Before heading to Alaska, Gormley was gifted a camera from the girl he was dating at the time. “I started shooting up in Alaska. It was like a photo journal, because I wanted to let my mom know that I was alive,” he says. It wasn’t long before photography also became a passion.
In joining the Coast Guard, Gormley’s goal was to ultimately get into aviation. Following his time at sea in Alaska, he went to North Carolina to attend aviation school, where he studied aviation maintenance, eventually working on jets, cargo planes and helicopters. From North Carolina he went down to Alabama and was trained as a spotter. “So when, say, a ship were to sink in the water, it was my job to find the person that’s held onto the cooler,” he explains. He also received further training to become a dropmaster, deploying survival equipment to mariners in distress. “It was definitely a rewarding job.” Two years later he was relocated to the East Coast, where he discovered Cape Cod.
“I was just inspired when I saw Cape Cod from the air,” he says. “It’s a very unique place, unlike any other place I’ve seen before. I was so inspired that I jumped onto more flights, so I would find friends that were pilots and I got to grab my camera and go up and shoot.”
When Gormley’s service on the East Coast came to an end, the Coast Guard informed him he had a choice of next being stationed in Miami, Florida, Mobile, Alabama, or Corpus Christi, Texas for the next 13 years. “But I really had no interest in going to any of those places,” he says, “so that was my deciding factor in getting out of the service and then going to New Zealand.” Why New Zealand? “New Zealand just seemed like a great place to go,” Gormley explains. “I love being around the ocean—I’m fascinated by coastlines, that’s one of my favorite things to photograph. And I was drawn to the culture—there’s a great, friendly community of people I had read about.”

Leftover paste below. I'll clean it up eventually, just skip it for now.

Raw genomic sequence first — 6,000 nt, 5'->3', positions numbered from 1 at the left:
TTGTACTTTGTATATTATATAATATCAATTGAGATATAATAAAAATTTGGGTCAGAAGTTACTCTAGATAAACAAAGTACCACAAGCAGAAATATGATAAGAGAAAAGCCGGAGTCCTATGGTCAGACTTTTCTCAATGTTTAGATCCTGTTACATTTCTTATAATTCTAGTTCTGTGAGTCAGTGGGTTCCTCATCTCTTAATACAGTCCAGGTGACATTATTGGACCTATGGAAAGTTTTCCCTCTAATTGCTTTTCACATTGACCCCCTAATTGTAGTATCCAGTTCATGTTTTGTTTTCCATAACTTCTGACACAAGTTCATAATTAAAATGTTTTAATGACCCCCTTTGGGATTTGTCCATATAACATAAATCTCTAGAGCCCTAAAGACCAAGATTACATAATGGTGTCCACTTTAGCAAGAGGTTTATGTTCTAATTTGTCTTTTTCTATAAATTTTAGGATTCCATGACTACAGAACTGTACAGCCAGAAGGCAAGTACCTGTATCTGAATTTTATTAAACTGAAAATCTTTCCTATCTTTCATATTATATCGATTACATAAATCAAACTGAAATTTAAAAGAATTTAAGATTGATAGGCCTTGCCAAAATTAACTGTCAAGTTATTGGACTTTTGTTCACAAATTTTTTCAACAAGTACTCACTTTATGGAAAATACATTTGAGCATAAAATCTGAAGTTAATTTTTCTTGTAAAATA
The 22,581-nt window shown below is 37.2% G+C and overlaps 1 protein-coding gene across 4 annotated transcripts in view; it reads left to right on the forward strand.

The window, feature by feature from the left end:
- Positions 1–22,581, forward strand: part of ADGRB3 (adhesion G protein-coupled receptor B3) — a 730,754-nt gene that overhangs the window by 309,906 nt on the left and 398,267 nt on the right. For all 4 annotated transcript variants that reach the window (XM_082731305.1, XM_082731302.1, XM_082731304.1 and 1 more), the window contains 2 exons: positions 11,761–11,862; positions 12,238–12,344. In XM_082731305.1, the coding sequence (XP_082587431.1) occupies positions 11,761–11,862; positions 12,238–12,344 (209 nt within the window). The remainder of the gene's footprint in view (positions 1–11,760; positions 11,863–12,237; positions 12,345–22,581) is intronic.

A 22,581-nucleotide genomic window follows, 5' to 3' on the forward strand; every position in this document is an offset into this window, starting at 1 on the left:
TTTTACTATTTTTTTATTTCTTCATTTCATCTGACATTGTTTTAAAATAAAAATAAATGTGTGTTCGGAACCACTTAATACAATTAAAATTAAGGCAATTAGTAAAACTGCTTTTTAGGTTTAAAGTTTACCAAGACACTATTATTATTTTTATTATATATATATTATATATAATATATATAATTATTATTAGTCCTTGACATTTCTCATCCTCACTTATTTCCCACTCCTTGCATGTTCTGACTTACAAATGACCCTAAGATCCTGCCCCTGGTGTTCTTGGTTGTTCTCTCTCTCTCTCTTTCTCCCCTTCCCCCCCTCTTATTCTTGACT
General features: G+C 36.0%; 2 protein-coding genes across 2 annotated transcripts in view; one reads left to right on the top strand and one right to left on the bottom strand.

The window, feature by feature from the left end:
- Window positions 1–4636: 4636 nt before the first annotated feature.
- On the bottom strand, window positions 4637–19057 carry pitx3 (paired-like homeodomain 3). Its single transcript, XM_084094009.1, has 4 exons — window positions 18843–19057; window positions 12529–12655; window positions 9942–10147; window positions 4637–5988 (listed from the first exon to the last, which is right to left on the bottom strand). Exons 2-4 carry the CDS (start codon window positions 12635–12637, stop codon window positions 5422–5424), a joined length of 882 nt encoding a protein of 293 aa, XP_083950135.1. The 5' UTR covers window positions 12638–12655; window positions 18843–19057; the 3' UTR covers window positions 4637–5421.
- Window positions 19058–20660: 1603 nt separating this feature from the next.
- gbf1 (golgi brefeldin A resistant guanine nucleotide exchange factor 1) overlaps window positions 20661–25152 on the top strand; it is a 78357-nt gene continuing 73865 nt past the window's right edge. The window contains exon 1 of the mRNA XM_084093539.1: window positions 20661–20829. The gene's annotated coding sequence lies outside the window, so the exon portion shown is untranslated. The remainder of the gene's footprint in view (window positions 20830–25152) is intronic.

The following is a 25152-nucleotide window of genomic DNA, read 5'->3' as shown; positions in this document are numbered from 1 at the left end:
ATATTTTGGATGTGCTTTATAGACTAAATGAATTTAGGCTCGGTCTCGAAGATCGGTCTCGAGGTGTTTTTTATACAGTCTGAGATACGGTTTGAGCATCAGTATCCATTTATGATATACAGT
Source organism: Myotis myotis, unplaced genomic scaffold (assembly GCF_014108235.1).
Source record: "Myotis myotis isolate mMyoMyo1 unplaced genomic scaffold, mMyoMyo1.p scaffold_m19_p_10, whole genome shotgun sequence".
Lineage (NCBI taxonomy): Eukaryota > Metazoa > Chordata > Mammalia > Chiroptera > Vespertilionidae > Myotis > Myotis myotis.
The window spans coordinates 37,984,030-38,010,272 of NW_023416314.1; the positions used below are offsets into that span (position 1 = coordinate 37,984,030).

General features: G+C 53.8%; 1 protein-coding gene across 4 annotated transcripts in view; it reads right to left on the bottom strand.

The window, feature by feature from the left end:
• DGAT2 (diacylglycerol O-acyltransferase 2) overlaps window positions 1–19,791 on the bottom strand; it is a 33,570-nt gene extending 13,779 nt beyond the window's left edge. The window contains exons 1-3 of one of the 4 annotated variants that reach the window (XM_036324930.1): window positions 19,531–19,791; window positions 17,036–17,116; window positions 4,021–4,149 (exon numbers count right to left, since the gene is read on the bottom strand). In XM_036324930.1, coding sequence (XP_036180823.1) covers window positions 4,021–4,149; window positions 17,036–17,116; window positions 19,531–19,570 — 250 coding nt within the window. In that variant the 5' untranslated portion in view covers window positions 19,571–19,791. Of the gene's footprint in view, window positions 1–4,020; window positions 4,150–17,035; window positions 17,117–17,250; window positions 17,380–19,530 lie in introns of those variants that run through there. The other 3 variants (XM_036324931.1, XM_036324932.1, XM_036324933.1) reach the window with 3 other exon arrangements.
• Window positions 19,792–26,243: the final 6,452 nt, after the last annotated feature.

So, after being honorably discharged from the Coast Guard after serving seven and a half years, he sold all of his possessions (except his camera), went down to just a backpack, and bought a one-way ticket to New Zealand. He remembers how perplexed his friends and family were as to why he would want to travel 9,000 miles across the world, to a foreign country, alone. “I was like, ‘Well, I have a lot of friends over there, I just haven’t met them yet.’ That was my mentality,” he explains. “And I met a great group of people from around the world.”
Gormley took part in a program called World Wide Opportunities on Organic Farms, exchanging volunteer work for three meals a day and a place to sleep. During his 11 months in New Zealand, he stayed with 23 families, operated three campgrounds, worked on a tuna boat, made wine, herded cattle, milked cows, sheered and vaccinated sheep, and practiced organic farming techniques. “I was going there for the landscape, for the things I had read about,” he says, “but I got lost, and it was great.” His Coast Guard days proved valuable, as many farmers he worked with would often have run-down planes he would repair and, in return, he’d get to fly on those planes to photograph New Zealand’s coastline.